Home Whiskey Tango Foxtrot! Should I divorce LinkedIn and Lynda.com?

Author's Opinion

The views in this column are those of the author and do not necessarily reflect the views of iTWire.

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As a long-time, but relatively idle user of LinkedIn, I'm quite concerned about the future.

I've always been a little wary of posting too much information on LinkedIn, it's too easy for the "naughty lads of the Internet" to mine it for all manner of useful information. Mainly for use in nefarious activities, of course!

On the other hand, were one to be seeking new employment, it's become the predominant posting site to advertise one's wares.

Such a dilemma.

As a public company, it was necessary for LinkedIn to protect users as much as possible, notwithstanding the occasional data breach!

Now that it is to become a division of Microsoft, one might expect that a significantly larger number of security eyes will be upon it to ensure such holes are not repeated.

But that's not where my concerns lie.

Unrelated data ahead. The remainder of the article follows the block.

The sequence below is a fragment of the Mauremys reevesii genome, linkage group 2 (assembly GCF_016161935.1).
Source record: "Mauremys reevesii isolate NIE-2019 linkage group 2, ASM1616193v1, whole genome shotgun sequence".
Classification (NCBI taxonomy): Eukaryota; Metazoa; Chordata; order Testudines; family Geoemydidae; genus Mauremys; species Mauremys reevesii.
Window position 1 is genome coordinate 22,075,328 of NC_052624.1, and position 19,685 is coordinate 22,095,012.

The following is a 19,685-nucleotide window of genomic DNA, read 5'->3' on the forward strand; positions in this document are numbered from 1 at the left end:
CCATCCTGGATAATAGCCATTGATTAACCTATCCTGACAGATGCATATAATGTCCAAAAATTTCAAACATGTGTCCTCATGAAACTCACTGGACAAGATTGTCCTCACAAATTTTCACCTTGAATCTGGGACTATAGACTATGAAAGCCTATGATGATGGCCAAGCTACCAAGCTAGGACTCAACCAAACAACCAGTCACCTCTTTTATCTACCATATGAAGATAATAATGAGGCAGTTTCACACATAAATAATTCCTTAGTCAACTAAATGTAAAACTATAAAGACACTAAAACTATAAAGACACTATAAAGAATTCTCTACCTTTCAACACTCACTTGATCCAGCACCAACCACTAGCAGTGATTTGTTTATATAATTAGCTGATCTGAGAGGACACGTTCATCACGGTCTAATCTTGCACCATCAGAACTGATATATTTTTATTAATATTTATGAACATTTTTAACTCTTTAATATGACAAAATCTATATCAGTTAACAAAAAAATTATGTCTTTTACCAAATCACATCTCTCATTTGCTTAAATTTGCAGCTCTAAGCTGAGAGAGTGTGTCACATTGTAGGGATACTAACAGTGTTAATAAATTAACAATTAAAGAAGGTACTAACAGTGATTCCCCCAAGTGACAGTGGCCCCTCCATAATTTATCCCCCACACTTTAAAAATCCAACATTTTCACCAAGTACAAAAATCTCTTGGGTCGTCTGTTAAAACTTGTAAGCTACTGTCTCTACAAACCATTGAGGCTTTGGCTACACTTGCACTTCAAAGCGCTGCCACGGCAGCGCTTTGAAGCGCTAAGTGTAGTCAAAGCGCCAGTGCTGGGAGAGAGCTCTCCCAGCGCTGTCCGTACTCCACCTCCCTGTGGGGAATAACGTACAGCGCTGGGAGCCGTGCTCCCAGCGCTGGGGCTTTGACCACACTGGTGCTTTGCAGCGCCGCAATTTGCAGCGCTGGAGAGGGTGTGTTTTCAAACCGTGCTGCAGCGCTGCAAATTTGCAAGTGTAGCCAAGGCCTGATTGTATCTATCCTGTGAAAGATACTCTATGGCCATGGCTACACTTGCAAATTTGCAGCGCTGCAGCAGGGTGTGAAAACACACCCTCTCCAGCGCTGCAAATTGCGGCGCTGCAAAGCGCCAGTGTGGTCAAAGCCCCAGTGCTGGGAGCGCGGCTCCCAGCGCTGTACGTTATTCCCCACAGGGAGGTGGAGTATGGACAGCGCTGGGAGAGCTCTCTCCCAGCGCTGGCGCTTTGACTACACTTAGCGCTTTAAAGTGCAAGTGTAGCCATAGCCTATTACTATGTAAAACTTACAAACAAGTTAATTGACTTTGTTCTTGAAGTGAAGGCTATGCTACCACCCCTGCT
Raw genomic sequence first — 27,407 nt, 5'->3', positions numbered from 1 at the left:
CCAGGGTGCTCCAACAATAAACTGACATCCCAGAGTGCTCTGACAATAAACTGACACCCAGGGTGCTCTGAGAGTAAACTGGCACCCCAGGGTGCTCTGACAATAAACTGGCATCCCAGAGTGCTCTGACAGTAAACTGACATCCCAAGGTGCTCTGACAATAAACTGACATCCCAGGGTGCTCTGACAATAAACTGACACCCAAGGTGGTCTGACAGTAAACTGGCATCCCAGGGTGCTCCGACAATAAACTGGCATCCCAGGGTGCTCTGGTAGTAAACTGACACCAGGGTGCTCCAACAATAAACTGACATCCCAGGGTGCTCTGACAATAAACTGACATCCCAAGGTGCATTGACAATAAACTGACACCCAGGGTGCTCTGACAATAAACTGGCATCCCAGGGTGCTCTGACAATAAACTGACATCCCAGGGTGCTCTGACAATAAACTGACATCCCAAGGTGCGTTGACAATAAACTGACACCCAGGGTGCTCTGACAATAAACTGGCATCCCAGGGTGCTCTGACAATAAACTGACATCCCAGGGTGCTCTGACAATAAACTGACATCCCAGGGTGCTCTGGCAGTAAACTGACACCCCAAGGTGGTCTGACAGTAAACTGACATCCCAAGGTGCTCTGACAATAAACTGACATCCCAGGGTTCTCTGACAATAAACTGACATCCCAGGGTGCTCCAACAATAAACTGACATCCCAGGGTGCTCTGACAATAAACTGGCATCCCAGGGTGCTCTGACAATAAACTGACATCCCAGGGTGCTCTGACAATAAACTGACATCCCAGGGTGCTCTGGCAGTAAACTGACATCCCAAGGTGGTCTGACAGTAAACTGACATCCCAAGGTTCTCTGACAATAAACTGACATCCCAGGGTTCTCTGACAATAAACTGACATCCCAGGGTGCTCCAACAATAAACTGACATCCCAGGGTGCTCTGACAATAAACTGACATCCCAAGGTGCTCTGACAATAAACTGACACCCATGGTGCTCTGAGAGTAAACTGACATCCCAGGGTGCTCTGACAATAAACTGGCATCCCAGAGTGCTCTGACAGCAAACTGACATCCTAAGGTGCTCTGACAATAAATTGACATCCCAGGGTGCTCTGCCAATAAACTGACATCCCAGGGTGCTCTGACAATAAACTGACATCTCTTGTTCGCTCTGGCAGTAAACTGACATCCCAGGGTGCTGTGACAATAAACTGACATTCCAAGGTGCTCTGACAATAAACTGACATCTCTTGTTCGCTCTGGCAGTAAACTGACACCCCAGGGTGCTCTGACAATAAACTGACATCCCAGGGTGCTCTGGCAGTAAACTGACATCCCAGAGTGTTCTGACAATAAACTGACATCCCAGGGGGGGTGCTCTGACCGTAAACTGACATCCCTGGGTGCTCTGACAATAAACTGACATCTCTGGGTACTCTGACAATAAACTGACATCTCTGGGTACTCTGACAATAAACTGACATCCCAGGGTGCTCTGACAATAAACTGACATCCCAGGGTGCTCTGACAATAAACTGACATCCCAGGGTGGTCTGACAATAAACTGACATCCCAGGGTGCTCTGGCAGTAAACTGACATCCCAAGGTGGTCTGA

When iTWire reported the purchase announcement a couple of days ago Microsoft chief executive Satya Nadella commented, "The LinkedIn team has grown a fantastic business centred on connecting the world's professionals. Together we can accelerate the growth of LinkedIn, as well as Microsoft Office 365 and Dynamics as we seek to empower every person and organisation on the planet."

THAT is where my concerns lie.

Perhaps I really don't want details of my work history plastered all through Microsoft Office 365 and Dynamics. Perhaps I don't want to be data-mined in Microsoft's relentless pursuit of the next dollar. Perhaps they should ask me whether I'd like my details stored in what will (seemingly) become the Facebook of the business world. I remain totally unconvinced by the statement that LinkedIn "will retain its distinct brand, culture and independence".  

The simple retort is, "for how long?"

Right now, I'm seriously contemplating the deletion of my profile. Recruiters be damned.

In addition, our previous report obliquely noted that the education site Lynda.com, being a recent purchase by LinkedIn, would now also become part of Microsoft.  

Will Lynda become lost in the plethora of educational offerings already hosted in the Microsoft stable? What of the training materials for products that directly compete with Microsoft's own offer?

Perhaps that horse might be permitted to bolt out the door – it doesn't seem like a particularly good fit in Microsoft's overall strategy.

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